Horror Stories of Cast Iron Cookware Past

Sunday, January 23, 2011 @ 11:01 AM

As I have stated before, using a properly cared for and properly seasoned piece of cast iron cookware, it can last for generations. I have a deep, cast iron skillet with a lid that must be around 100 years old. I use it all the time. It has moved with me countless times and I wouldn’t give it up for anything. It is priceless to me. Don’t get me wrong. I have tried and had other non-stick cookware in my house from time to time. I don’t care how well you care for them, they do get scratched and pitted over time. Then they become throw away pans. There is no chance to re-coat them with non-stick. Unlike cast iron that can be re-seasoned anytime.

My mother had a cast iron Dutch oven that she used and abused. Not for cooking mind you, she used it as a humidifier in the winter time. We had a wood burning stove that she kept the Dutch oven on top, filled with water, all winter long. When warmer weather came, the Dutch oven was stored, haphazardly, and over the years, it oxidized, became what looked like a worthless piece of junk. I inherited this Dutch oven when my Mom moved away. (She was going to throw it out.) I have salvaged the cast iron pot and restored it to it’s proper order. I now use it to cook roasts and stews with, and for stove top deep frying.

Her parents had also had a summer place that the mice had the run of the place most of the year. Her parents used to keep things in cabinets and just washed them properly at the beginning of every season. My Mom got to the point though where at the end of every season, everything got placed in big plastic garbage bags before they were put into the cabinets. It is all washed again when it comes out of the bags anyway so I don’t really see the point. Some things, if not used, were just kept in the bags for many a year. This is how I stumbled across one of my now, cast iron skillets. I was the first to the cabin that year and had the pleasure of sweeping up the mice poop and clearing the cob webs. I started taking things out from under the cabinet and stumbled across a rusted, nasty looking cast iron skillet. I was horrified! I never thought that I would be able to save it. But with careful scrubbing, and a proper re-seasoning, I was able to salvage the pan. I removed it from the cabin and brought it home. It gets love on a weekly basis now.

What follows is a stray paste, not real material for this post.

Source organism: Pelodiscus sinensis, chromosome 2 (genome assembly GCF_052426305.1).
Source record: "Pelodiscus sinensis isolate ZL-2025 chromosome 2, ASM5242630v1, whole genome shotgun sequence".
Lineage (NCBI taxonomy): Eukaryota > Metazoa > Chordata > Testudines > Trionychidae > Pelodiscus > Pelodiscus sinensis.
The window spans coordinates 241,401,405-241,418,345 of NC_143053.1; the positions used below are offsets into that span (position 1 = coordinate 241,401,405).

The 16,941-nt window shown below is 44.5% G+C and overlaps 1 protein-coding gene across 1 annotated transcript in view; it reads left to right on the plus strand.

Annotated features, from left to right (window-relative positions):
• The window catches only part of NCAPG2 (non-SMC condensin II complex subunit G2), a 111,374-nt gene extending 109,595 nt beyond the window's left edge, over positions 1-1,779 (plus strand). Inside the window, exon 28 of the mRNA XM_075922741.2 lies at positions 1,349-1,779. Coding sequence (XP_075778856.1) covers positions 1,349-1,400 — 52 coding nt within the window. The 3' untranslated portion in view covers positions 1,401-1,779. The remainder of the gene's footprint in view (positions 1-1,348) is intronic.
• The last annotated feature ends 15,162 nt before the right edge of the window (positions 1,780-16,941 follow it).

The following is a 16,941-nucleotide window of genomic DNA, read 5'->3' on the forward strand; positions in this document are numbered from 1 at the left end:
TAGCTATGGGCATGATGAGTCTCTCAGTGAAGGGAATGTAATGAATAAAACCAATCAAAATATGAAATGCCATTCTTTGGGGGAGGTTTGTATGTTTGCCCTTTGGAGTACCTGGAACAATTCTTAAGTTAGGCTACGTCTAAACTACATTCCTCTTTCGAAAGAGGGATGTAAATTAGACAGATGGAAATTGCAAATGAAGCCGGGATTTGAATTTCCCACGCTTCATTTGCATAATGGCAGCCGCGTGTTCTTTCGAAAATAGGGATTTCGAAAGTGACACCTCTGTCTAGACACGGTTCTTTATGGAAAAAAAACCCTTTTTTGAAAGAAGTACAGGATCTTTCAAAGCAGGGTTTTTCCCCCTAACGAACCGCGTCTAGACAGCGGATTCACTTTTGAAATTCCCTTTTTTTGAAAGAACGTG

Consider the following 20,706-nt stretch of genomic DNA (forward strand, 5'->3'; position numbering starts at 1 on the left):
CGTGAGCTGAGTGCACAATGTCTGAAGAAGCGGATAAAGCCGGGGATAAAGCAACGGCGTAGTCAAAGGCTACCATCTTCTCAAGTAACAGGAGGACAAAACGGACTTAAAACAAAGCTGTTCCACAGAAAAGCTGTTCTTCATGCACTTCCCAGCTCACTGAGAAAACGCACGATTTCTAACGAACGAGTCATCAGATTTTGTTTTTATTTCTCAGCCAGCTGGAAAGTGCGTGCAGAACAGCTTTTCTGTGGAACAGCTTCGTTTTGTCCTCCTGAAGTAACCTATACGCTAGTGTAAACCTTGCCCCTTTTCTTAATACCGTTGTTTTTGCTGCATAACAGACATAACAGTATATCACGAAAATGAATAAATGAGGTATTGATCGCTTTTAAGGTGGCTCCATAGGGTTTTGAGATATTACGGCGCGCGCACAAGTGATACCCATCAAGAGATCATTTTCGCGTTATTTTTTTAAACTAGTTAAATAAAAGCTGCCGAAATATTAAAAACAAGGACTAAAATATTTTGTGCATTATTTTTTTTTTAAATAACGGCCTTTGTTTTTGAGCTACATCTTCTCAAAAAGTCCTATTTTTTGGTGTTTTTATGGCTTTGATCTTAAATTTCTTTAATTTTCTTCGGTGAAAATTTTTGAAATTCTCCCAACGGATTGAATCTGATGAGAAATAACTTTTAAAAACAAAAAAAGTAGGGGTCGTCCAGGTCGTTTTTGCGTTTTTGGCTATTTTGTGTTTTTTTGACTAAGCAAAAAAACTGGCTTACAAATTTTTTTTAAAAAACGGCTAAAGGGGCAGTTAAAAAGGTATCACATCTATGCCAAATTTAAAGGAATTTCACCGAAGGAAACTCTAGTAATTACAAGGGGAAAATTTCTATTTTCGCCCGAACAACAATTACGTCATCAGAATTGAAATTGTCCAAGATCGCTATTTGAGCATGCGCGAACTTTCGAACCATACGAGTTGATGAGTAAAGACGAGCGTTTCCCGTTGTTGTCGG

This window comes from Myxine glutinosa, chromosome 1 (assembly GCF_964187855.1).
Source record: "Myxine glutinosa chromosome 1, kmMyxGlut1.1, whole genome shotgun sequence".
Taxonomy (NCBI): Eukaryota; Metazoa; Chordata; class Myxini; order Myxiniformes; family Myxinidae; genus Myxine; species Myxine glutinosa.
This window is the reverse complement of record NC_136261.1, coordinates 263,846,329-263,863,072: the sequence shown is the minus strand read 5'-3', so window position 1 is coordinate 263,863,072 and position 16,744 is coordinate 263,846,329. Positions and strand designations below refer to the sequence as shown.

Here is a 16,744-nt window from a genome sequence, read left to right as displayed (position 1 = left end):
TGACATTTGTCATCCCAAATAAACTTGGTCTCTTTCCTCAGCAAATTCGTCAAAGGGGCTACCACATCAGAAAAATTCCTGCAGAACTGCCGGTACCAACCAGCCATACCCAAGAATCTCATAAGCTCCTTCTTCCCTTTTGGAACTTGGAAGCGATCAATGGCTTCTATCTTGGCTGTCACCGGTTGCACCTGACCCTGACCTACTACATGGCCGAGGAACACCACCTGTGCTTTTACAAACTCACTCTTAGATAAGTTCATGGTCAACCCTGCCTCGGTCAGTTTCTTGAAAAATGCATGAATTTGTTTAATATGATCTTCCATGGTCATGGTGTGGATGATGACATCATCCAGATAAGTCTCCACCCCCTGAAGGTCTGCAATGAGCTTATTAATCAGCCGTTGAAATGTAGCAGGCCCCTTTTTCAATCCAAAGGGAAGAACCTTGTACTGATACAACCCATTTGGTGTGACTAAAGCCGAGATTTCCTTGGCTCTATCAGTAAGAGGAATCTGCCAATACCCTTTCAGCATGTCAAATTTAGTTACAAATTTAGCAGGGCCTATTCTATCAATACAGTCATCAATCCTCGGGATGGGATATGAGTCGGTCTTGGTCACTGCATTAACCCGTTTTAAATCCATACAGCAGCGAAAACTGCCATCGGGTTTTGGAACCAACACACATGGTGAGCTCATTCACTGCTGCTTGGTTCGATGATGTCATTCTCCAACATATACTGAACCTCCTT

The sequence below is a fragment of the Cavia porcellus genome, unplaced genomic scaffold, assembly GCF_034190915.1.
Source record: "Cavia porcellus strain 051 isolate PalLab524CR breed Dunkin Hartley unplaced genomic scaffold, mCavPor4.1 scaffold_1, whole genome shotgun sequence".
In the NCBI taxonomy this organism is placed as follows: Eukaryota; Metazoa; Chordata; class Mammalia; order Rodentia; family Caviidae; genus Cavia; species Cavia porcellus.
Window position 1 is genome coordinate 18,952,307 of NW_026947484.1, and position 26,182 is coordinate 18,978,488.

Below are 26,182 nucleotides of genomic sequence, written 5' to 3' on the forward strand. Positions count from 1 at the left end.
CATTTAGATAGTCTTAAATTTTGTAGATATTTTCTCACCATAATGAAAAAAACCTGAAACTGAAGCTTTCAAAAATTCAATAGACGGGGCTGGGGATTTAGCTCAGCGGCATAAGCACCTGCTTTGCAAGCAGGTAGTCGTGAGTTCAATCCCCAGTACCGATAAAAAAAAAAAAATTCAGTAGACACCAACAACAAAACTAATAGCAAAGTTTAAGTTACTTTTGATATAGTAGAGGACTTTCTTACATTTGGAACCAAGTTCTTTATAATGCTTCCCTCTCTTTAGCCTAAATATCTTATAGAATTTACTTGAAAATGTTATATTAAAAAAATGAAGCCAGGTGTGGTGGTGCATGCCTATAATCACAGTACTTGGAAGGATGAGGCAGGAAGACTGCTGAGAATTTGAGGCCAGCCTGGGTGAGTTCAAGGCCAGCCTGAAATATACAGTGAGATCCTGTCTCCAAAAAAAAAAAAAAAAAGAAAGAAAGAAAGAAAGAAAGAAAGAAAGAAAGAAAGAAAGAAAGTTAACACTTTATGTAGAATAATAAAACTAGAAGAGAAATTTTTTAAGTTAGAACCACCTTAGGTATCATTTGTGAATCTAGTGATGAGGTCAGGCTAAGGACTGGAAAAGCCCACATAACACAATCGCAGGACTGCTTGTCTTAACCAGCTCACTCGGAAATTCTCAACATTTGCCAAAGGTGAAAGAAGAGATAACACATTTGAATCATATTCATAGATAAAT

I must say that I am still actually quite surprised at my mother’s treatment of this black gold. Her family came Pennsylvania. A well know cast iron foundry region. She also came from an upbringing of parents that were in the Great Depression. They used to save and re-use everything. No doubt why they still had a cast iron skillet. Besides the fact that they started out with their summer place that was quite remote, and they lived in tents, in the woods, cooking over campfires. Ergo, the cast iron cookware. Over the years, as the cabin built up around them, they brought old things from home, and bought other peoples old items at yard sales, to furnish and stock the cabin for summer living. I have been known myself to take older items there that still work, but maybe not as good. I had a slow cooker that was getting tired and I bought myself a new one. The old one still worked, just slower. Seeing as we did not have one at the cabin, it now has another home. It only gets used once or twice a year, so the old girl can keep up.

Those are my cast iron horror stories. Not that horrific, but scary just the same. I care for my cast iron cookware, and have taught my boys to care and respect the black gold as well. The Boy Scouts have also taught them the respect of cast iron. One of their leaders was very learned in cast iron care and cooking, and taught my boys well. I don’t have much to pass on to my kids when the time comes, but I hope that they will treasure the black gold that I have been caring for, for them.

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